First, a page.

It is reasonable to consider that the loss of protection with mutant torsin A may in some way relate to the development of DYT1 dystonia. In humans with DYT1 dystonia, ΔE-torsinA has not yet been demonstrated to cause neurodegeneration or protein aggregation (Walker et al. 2002; Rostasy et al. 2003), but our findings suggest that this should be more carefully explored particularly as only a small number of brains have been studied. Dopamine neurons in the substantia nigra pars compacta, which have been implicated in the pathophysiology of dystonia (Augood et al. 2002), contain a significant amount of torsinA (Augood et al. 1998) and in DYT1 dystonia have normal intracellular distribution (Walker et al. 2002; Rostasy et al. 2003) and increased size (Rostasy et al. 2003). We postulate that the ΔE-torsinA mutation interferes with the function of normal torsinA, possibly in response to environmental stress (Jankovic and Van der Linden 1988; Fletcher et al. 1991; Frucht et al. 1999; Schrag et al. 1999; Frucht et al. 2000). It is possible, however, that use of other techniques such as electron microscopy or novel antibodies, for example, to ubiquitin–protein conjugates as have been used in Parkinson's disease (McNaught et al. 2002), may yet reveal structural markers of neuronal dysfunction and protein aggregation in dystonia, as they have in Parkinson's disease. Indeed over expression of ΔE-torsinA has been shown to cause membrane inclusions and aggregation of mutant protein in neural cell cultures (Hewett et al. 2000). To date attention has been focused on dopamine neurons, and there is evidence suggesting that torsinA plays a role in dopaminergic neurotransmission (Augood et al. 2002). However it is also possible that changes primarily occur in interneurons of extranigral regions which play a role in modulating dopaminergic activity such as the striatum or centromedian nucleus of the thalamus (Saka et al. 2002). The different neurochemical classes of interneurons each make up only a small percentage of these neuronal populations (Yelnik et al. 1991) and might not be detected on routine neuropathological examination.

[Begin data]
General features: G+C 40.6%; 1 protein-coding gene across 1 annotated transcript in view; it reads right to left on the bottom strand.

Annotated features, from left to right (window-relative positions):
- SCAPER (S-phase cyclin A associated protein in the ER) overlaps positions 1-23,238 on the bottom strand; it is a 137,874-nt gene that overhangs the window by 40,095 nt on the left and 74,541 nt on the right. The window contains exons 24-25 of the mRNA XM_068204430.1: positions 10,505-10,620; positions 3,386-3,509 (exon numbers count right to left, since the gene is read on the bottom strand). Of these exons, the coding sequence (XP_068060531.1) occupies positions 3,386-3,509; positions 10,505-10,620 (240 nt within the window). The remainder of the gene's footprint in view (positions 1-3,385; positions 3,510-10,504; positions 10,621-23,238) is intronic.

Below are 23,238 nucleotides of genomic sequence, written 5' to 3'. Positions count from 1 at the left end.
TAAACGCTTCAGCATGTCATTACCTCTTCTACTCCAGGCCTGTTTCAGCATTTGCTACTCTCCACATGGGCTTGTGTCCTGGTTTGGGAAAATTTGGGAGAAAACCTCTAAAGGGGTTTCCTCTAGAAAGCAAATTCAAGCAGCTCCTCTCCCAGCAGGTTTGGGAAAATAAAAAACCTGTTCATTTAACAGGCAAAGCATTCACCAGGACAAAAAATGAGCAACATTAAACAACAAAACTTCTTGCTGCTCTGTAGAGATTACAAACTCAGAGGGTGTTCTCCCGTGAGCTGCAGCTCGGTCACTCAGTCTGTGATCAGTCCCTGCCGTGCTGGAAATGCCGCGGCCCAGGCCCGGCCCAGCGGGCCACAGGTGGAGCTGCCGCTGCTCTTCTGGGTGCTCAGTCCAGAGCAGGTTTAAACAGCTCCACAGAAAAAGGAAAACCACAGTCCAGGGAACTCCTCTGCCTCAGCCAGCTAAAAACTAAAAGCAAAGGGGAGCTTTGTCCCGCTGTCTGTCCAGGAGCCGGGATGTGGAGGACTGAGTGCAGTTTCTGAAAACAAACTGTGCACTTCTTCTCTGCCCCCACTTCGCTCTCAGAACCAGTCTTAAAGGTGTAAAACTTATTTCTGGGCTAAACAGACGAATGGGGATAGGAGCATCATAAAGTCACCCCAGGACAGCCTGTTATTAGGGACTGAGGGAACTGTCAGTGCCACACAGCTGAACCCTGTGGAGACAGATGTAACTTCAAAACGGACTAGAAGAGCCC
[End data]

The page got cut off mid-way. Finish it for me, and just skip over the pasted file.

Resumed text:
Our studies support a protective role for torsinA, possibly related to its HSP-like properties. Whether this is related to the pathogenesis of dystonia requires further investigation.
The work was supported by the Bachmann-Strauss Dystonia & Parkinson Foundation, Inc. and NIH grant NS43038 (PS). We thank Dr Catherine Mytilineou for her critical reading and many suggestions in preparation of this manuscript.